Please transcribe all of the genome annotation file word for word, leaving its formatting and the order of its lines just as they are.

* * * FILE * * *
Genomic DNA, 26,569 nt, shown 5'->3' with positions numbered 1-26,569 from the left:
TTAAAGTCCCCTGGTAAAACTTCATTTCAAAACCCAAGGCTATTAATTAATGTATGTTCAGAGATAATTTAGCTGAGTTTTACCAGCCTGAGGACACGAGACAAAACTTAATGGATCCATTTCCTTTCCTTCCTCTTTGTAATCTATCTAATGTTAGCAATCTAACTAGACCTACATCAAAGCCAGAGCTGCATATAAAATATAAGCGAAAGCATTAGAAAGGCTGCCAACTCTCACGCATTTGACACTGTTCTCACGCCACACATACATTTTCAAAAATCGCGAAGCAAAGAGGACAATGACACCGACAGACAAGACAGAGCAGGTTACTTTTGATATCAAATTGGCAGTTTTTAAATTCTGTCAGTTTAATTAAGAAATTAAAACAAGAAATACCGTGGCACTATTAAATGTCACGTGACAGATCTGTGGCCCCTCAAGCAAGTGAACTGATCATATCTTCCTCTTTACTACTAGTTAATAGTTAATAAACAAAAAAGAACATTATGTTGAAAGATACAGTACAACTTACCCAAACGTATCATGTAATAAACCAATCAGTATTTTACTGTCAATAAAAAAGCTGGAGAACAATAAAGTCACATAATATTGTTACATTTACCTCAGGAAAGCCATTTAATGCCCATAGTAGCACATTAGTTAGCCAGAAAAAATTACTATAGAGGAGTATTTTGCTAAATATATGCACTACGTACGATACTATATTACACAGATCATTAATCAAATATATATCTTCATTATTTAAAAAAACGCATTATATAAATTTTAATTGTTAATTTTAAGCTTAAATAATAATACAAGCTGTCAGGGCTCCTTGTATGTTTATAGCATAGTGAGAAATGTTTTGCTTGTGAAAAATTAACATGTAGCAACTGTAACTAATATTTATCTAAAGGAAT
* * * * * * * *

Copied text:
Genomic DNA, 26,569 nt, shown 5'->3' with positions numbered 1-26,569 from the left:
TTAAAGTCCCCTGGTAAAACTTCATTTCAAAACCCAAGGCTATTAATTAATGTATGTTCAGAGATAATTTAGCTGAGTTTTACCAGCCTGAGGACACGAGACAAAACTTAATGGATCCATTTCCTTTCCTTCCTCTTTGTAATCTATCTAATGTTAGCAATCTAACTAGACCTACATCAAAGCCAGAGCTGCATATAAAATATAAGCGAAAGCATTAGAAAGGCTGCCAACTCTCACGCATTTGACACTGTTCTCACGCCACACATACATTTTCAAAAATCGCGAAGCAAAGAGGACAATGACACCGACAGACAAGACAGAGCAGGTTACTTTTGATATCAAATTGGCAGTTTTTAAATTCTGTCAGTTTAATTAAGAAATTAAAACAAGAAATACCGTGGCACTATTAAATGTCACGTGACAGATCTGTGGCCCCTCAAGCAAGTGAACTGATCATATCTTCCTCTTTACTACTAGTTAATAGTTAATAAACAAAAAAGAACATTATGTTGAAAGATACAGTACAACTTACCCAAACGTATCATGTAATAAACCAATCAGTATTTTACTGTCAATAAAAAAGCTGGAGAACAATAAAGTCACATAATATTGTTACATTTACCTCAGGAAAGCCATTTAATGCCCATAGTAGCACATTAGTTAGCCAGAAAAAATTACTATAGAGGAGTATTTTGCTAAATATATGCACTACGTACGATACTATATTACACAGATCATTAATCAAATATATATCTTCATTATTTAAAAAAACGCATTATATAAATTTTAATTGTTAATTTTAAGCTTAAATAATAATACAAGCTGTCAGGGCTCCTTGTATGTTTATAGCATAGTGAGAAATGTTTTGCTTGTGAAAAATTAACATGTAGCAACTGTAACTAATATTTATCTAAAGGAAT